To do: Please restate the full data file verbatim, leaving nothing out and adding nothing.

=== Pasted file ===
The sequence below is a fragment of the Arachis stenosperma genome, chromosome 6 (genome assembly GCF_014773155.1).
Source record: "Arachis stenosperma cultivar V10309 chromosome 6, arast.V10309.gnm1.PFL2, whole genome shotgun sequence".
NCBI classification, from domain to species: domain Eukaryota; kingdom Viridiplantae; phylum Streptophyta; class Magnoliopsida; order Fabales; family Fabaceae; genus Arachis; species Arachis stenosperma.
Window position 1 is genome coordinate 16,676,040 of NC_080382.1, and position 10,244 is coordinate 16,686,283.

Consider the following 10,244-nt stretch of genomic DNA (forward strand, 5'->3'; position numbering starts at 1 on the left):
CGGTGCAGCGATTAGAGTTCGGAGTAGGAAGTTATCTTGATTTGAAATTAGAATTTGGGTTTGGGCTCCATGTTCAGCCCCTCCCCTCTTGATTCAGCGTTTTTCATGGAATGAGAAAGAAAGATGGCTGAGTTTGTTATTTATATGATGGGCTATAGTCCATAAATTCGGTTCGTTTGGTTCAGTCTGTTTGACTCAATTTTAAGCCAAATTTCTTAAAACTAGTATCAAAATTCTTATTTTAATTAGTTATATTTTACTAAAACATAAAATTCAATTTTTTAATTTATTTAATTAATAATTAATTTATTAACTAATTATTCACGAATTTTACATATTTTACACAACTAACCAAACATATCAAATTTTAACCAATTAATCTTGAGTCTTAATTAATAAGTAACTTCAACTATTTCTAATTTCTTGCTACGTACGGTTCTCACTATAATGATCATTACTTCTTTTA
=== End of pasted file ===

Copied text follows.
The sequence below is a fragment of the Arachis stenosperma genome, chromosome 6 (genome assembly GCF_014773155.1).
Source record: "Arachis stenosperma cultivar V10309 chromosome 6, arast.V10309.gnm1.PFL2, whole genome shotgun sequence".
NCBI classification, from domain to species: domain Eukaryota; kingdom Viridiplantae; phylum Streptophyta; class Magnoliopsida; order Fabales; family Fabaceae; genus Arachis; species Arachis stenosperma.
Window position 1 is genome coordinate 16,676,040 of NC_080382.1, and position 10,244 is coordinate 16,686,283.

Consider the following 10,244-nt stretch of genomic DNA (forward strand, 5'->3'; position numbering starts at 1 on the left):
CGGTGCAGCGATTAGAGTTCGGAGTAGGAAGTTATCTTGATTTGAAATTAGAATTTGGGTTTGGGCTCCATGTTCAGCCCCTCCCCTCTTGATTCAGCGTTTTTCATGGAATGAGAAAGAAAGATGGCTGAGTTTGTTATTTATATGATGGGCTATAGTCCATAAATTCGGTTCGTTTGGTTCAGTCTGTTTGACTCAATTTTAAGCCAAATTTCTTAAAACTAGTATCAAAATTCTTATTTTAATTAGTTATATTTTACTAAAACATAAAATTCAATTTTTTAATTTATTTAATTAATAATTAATTTATTAACTAATTATTCACGAATTTTACATATTTTACACAACTAACCAAACATATCAAATTTTAACCAATTAATCTTGAGTCTTAATTAATAAGTAACTTCAACTATTTCTAATTTCTTGCTACGTACGGTTCTCACTATAATGATCATTACTTCTTTTA